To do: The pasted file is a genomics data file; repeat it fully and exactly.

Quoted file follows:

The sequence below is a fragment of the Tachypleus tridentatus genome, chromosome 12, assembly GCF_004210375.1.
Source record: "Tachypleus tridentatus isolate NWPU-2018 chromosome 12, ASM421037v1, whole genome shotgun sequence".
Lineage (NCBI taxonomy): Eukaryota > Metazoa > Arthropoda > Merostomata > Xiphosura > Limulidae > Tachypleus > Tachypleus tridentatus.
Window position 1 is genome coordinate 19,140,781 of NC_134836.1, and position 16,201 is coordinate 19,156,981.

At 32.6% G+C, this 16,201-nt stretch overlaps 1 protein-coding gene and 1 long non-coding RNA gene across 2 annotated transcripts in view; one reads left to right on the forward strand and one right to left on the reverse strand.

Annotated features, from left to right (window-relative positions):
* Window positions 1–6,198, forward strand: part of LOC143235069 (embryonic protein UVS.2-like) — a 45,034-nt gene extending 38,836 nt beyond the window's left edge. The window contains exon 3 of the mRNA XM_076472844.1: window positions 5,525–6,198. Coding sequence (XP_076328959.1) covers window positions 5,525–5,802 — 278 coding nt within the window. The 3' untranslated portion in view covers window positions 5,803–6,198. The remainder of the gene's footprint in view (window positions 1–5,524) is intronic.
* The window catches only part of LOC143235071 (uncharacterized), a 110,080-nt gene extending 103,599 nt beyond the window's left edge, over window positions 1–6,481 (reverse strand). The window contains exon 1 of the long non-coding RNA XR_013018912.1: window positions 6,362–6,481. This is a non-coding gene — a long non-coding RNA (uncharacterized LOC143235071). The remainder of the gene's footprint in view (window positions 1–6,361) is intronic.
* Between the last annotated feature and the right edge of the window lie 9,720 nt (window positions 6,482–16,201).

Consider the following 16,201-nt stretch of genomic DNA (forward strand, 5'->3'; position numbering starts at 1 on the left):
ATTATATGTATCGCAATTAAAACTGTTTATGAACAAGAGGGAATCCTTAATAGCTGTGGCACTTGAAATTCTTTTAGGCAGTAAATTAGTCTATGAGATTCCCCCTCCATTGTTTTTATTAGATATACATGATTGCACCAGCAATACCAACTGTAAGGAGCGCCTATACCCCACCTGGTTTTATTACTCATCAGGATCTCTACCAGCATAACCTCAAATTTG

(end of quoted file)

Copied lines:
The sequence below is a fragment of the Tachypleus tridentatus genome, chromosome 12, assembly GCF_004210375.1.
Source record: "Tachypleus tridentatus isolate NWPU-2018 chromosome 12, ASM421037v1, whole genome shotgun sequence".
Lineage (NCBI taxonomy): Eukaryota > Metazoa > Arthropoda > Merostomata > Xiphosura > Limulidae > Tachypleus > Tachypleus tridentatus.
Window position 1 is genome coordinate 19,140,781 of NC_134836.1, and position 16,201 is coordinate 19,156,981.

At 32.6% G+C, this 16,201-nt stretch overlaps 1 protein-coding gene and 1 long non-coding RNA gene across 2 annotated transcripts in view; one reads left to right on the forward strand and one right to left on the reverse strand.

Annotated features, from left to right (window-relative positions):
* Window positions 1–6,198, forward strand: part of LOC143235069 (embryonic protein UVS.2-like) — a 45,034-nt gene extending 38,836 nt beyond the window's left edge. The window contains exon 3 of the mRNA XM_076472844.1: window positions 5,525–6,198. Coding sequence (XP_076328959.1) covers window positions 5,525–5,802 — 278 coding nt within the window. The 3' untranslated portion in view covers window positions 5,803–6,198. The remainder of the gene's footprint in view (window positions 1–5,524) is intronic.
* The window catches only part of LOC143235071 (uncharacterized), a 110,080-nt gene extending 103,599 nt beyond the window's left edge, over window positions 1–6,481 (reverse strand). The window contains exon 1 of the long non-coding RNA XR_013018912.1: window positions 6,362–6,481. This is a non-coding gene — a long non-coding RNA (uncharacterized LOC143235071). The remainder of the gene's footprint in view (window positions 1–6,361) is intronic.
* Between the last annotated feature and the right edge of the window lie 9,720 nt (window positions 6,482–16,201).

Consider the following 16,201-nt stretch of genomic DNA (forward strand, 5'->3'; position numbering starts at 1 on the left):
ATTATATGTATCGCAATTAAAACTGTTTATGAACAAGAGGGAATCCTTAATAGCTGTGGCACTTGAAATTCTTTTAGGCAGTAAATTAGTCTATGAGATTCCCCCTCCATTGTTTTTATTAGATATACATGATTGCACCAGCAATACCAACTGTAAGGAGCGCCTATACCCCACCTGGTTTTATTACTCATCAGGATCTCTACCAGCATAACCTCAAATTTG